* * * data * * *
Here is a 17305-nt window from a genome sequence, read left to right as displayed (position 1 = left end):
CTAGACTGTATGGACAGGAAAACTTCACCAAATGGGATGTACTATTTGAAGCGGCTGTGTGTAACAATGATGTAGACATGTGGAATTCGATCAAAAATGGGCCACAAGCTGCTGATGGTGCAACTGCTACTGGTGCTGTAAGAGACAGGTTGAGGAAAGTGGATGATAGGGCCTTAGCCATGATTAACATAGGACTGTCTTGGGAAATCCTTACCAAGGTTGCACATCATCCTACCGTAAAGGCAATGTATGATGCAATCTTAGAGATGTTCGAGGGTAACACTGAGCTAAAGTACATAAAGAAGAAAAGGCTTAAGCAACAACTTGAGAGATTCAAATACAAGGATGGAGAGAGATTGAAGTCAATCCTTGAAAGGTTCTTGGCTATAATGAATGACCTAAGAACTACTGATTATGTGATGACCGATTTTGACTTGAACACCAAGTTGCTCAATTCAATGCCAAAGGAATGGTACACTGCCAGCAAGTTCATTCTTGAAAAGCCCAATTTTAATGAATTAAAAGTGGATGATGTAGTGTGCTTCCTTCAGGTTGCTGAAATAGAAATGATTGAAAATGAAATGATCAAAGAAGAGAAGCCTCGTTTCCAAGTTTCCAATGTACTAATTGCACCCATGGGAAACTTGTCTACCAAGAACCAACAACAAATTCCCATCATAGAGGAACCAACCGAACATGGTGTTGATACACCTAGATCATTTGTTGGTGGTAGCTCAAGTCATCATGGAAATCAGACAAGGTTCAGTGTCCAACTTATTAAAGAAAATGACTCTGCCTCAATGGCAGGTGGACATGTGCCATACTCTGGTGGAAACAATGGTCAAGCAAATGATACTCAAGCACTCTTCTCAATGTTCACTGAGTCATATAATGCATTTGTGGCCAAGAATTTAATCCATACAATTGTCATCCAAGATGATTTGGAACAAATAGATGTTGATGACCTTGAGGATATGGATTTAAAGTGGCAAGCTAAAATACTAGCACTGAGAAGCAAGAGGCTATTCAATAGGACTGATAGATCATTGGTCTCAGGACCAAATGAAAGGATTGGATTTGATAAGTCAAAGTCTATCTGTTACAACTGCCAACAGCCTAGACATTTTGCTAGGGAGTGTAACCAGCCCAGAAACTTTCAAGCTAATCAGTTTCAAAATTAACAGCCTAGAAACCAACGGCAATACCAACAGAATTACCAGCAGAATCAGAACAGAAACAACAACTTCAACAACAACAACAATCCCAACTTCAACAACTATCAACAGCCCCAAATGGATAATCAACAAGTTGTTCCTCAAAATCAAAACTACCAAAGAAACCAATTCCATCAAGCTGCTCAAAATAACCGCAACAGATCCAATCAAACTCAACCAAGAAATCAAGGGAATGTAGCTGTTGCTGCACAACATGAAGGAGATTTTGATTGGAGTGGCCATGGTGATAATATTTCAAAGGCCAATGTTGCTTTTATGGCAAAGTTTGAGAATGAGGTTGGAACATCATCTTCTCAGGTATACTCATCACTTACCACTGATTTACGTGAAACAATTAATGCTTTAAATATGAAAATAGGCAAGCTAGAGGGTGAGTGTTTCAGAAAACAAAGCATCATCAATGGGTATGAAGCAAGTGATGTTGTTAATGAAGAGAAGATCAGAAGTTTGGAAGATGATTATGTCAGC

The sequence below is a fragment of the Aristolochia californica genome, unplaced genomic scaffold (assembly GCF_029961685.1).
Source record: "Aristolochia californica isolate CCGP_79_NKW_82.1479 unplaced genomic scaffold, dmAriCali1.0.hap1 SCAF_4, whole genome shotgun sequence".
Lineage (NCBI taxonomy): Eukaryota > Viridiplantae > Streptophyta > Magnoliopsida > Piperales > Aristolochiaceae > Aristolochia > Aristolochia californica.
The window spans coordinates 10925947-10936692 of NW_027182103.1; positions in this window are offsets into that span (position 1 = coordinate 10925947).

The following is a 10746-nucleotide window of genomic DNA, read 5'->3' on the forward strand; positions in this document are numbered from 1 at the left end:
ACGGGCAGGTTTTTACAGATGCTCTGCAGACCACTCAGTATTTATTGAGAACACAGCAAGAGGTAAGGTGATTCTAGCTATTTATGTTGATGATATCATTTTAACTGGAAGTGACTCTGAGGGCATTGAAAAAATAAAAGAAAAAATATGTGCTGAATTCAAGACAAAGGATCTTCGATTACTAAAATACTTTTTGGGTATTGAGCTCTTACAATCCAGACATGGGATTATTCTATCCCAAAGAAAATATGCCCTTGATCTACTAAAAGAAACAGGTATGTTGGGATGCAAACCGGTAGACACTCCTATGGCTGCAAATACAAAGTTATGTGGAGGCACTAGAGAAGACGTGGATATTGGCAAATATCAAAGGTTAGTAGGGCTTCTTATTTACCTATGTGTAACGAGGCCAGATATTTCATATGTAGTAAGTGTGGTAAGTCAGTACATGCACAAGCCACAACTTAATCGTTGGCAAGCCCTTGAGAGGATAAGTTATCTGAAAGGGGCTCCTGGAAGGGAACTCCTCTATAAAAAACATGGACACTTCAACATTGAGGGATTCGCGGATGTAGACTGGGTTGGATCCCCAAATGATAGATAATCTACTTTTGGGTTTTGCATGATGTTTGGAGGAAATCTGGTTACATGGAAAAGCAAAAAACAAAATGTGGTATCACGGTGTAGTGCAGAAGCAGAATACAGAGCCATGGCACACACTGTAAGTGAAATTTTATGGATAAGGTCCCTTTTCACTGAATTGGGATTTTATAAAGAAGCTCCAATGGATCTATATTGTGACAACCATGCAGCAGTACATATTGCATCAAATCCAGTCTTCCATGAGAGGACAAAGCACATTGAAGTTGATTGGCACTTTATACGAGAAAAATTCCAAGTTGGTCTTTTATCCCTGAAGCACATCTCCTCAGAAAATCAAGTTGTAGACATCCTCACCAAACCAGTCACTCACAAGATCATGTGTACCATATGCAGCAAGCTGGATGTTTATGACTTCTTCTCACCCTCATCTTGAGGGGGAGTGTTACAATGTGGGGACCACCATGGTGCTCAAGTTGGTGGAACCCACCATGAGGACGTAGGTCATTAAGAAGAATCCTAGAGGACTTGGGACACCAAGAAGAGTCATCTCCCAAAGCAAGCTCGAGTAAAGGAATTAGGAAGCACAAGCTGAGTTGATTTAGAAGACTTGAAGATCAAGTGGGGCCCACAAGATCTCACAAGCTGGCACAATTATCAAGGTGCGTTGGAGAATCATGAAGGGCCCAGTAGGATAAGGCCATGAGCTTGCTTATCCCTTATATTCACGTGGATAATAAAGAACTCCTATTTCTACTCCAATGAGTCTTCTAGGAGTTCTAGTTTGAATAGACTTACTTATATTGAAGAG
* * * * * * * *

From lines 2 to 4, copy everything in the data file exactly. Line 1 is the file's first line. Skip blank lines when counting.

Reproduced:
CTAGACTGTATGGACAGGAAAACTTCACCAAATGGGATGTACTATTTGAAGCGGCTGTGTGTAACAATGATGTAGACATGTGGAATTCGATCAAAAATGGGCCACAAGCTGCTGATGGTGCAACTGCTACTGGTGCTGTAAGAGACAGGTTGAGGAAAGTGGATGATAGGGCCTTAGCCATGATTAACATAGGACTGTCTTGGGAAATCCTTACCAAGGTTGCACATCATCCTACCGTAAAGGCAATGTATGATGCAATCTTAGAGATGTTCGAGGGTAACACTGAGCTAAAGTACATAAAGAAGAAAAGGCTTAAGCAACAACTTGAGAGATTCAAATACAAGGATGGAGAGAGATTGAAGTCAATCCTTGAAAGGTTCTTGGCTATAATGAATGACCTAAGAACTACTGATTATGTGATGACCGATTTTGACTTGAACACCAAGTTGCTCAATTCAATGCCAAAGGAATGGTACACTGCCAGCAAGTTCATTCTTGAAAAGCCCAATTTTAATGAATTAAAAGTGGATGATGTAGTGTGCTTCCTTCAGGTTGCTGAAATAGAAATGATTGAAAATGAAATGATCAAAGAAGAGAAGCCTCGTTTCCAAGTTTCCAATGTACTAATTGCACCCATGGGAAACTTGTCTACCAAGAACCAACAACAAATTCCCATCATAGAGGAACCAACCGAACATGGTGTTGATACACCTAGATCATTTGTTGGTGGTAGCTCAAGTCATCATGGAAATCAGACAAGGTTCAGTGTCCAACTTATTAAAGAAAATGACTCTGCCTCAATGGCAGGTGGACATGTGCCATACTCTGGTGGAAACAATGGTCAAGCAAATGATACTCAAGCACTCTTCTCAATGTTCACTGAGTCATATAATGCATTTGTGGCCAAGAATTTAATCCATACAATTGTCATCCAAGATGATTTGGAACAAATAGATGTTGATGACCTTGAGGATATGGATTTAAAGTGGCAAGCTAAAATACTAGCACTGAGAAGCAAGAGGCTATTCAATAGGACTGATAGATCATTGGTCTCAGGACCAAATGAAAGGATTGGATTTGATAAGTCAAAGTCTATCTGTTACAACTGCCAACAGCCTAGACATTTTGCTAGGGAGTGTAACCAGCCCAGAAACTTTCAAGCTAATCAGTTTCAAAATTAACAGCCTAGAAACCAACGGCAATACCAACAGAATTACCAGCAGAATCAGAACAGAAACAACAACTTCAACAACAACAACAATCCCAACTTCAACAACTATCAACAGCCCCAAATGGATAATCAACAAGTTGTTCCTCAAAATCAAAACTACCAAAGAAACCAATTCCATCAAGCTGCTCAAAATAACCGCAACAGATCCAATCAAACTCAACCAAGAAATCAAGGGAATGTAGCTGTTGCTGCACAACATGAAGGAGATTTTGATTGGAGTGGCCATGGTGATAATATTTCAAAGGCCAATGTTGCTTTTATGGCAAAGTTTGAGAATGAGGTTGGAACATCATCTTCTCAGGTATACTCATCACTTACCACTGATTTACGTGAAACAATTAATGCTTTAAATATGAAAATAGGCAAGCTAGAGGGTGAGTGTTTCAGAAAACAAAGCATCATCAATGGGTATGAAGCAAGTGATGTTGTTAATGAAGAGAAGATCAGAAGTTTGGAAGATGATTATGTCAGC

The sequence below is a fragment of the Aristolochia californica genome, unplaced genomic scaffold (assembly GCF_029961685.1).
Source record: "Aristolochia californica isolate CCGP_79_NKW_82.1479 unplaced genomic scaffold, dmAriCali1.0.hap1 SCAF_4, whole genome shotgun sequence".